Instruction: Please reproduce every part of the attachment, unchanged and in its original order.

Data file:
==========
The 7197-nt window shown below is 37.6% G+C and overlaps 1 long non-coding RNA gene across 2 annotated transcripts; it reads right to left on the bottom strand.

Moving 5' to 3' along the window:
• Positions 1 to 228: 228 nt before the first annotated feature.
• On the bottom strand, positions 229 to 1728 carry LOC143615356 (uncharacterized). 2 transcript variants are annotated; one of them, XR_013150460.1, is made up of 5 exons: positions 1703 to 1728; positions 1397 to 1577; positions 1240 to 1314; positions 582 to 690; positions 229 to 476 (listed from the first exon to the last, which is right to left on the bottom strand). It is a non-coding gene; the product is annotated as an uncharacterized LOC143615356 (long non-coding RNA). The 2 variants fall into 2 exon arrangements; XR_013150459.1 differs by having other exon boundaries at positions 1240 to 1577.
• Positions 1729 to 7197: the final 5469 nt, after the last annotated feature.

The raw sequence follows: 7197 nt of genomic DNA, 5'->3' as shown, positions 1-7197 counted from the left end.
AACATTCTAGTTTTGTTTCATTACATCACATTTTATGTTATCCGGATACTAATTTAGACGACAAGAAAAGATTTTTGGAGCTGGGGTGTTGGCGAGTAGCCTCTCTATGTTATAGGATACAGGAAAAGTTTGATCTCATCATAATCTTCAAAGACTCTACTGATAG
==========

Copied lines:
The 7197-nt window shown below is 37.6% G+C and overlaps 1 long non-coding RNA gene across 2 annotated transcripts; it reads right to left on the bottom strand.

Moving 5' to 3' along the window:
• Positions 1 to 228: 228 nt before the first annotated feature.
• On the bottom strand, positions 229 to 1728 carry LOC143615356 (uncharacterized). 2 transcript variants are annotated; one of them, XR_013150460.1, is made up of 5 exons: positions 1703 to 1728; positions 1397 to 1577; positions 1240 to 1314; positions 582 to 690; positions 229 to 476 (listed from the first exon to the last, which is right to left on the bottom strand). It is a non-coding gene; the product is annotated as an uncharacterized LOC143615356 (long non-coding RNA). The 2 variants fall into 2 exon arrangements; XR_013150459.1 differs by having other exon boundaries at positions 1240 to 1577.
• Positions 1729 to 7197: the final 5469 nt, after the last annotated feature.

The raw sequence follows: 7197 nt of genomic DNA, 5'->3' as shown, positions 1-7197 counted from the left end.
AACATTCTAGTTTTGTTTCATTACATCACATTTTATGTTATCCGGATACTAATTTAGACGACAAGAAAAGATTTTTGGAGCTGGGGTGTTGGCGAGTAGCCTCTCTATGTTATAGGATACAGGAAAAGTTTGATCTCATCATAATCTTCAAAGACTCTACTGATAG